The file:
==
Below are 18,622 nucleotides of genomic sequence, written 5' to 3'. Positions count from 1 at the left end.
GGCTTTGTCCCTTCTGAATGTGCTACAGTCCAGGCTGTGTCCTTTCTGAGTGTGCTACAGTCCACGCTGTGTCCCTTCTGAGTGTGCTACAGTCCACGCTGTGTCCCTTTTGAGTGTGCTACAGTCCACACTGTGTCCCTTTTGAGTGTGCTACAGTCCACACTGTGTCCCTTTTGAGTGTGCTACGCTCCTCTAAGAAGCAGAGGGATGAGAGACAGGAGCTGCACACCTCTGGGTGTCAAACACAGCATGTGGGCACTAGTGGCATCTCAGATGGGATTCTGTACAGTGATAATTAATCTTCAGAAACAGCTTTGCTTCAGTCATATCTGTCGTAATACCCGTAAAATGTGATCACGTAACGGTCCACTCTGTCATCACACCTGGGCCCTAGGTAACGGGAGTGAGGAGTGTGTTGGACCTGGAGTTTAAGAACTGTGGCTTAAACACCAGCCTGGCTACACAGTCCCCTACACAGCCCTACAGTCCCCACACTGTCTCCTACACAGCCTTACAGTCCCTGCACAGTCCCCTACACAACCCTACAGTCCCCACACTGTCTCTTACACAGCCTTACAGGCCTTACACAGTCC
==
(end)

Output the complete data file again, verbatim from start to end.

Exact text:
Below are 18,622 nucleotides of genomic sequence, written 5' to 3'. Positions count from 1 at the left end.
GGCTTTGTCCCTTCTGAATGTGCTACAGTCCAGGCTGTGTCCTTTCTGAGTGTGCTACAGTCCACGCTGTGTCCCTTCTGAGTGTGCTACAGTCCACGCTGTGTCCCTTTTGAGTGTGCTACAGTCCACACTGTGTCCCTTTTGAGTGTGCTACAGTCCACACTGTGTCCCTTTTGAGTGTGCTACGCTCCTCTAAGAAGCAGAGGGATGAGAGACAGGAGCTGCACACCTCTGGGTGTCAAACACAGCATGTGGGCACTAGTGGCATCTCAGATGGGATTCTGTACAGTGATAATTAATCTTCAGAAACAGCTTTGCTTCAGTCATATCTGTCGTAATACCCGTAAAATGTGATCACGTAACGGTCCACTCTGTCATCACACCTGGGCCCTAGGTAACGGGAGTGAGGAGTGTGTTGGACCTGGAGTTTAAGAACTGTGGCTTAAACACCAGCCTGGCTACACAGTCCCCTACACAGCCCTACAGTCCCCACACTGTCTCCTACACAGCCTTACAGTCCCTGCACAGTCCCCTACACAACCCTACAGTCCCCACACTGTCTCTTACACAGCCTTACAGGCCTTACACAGTCC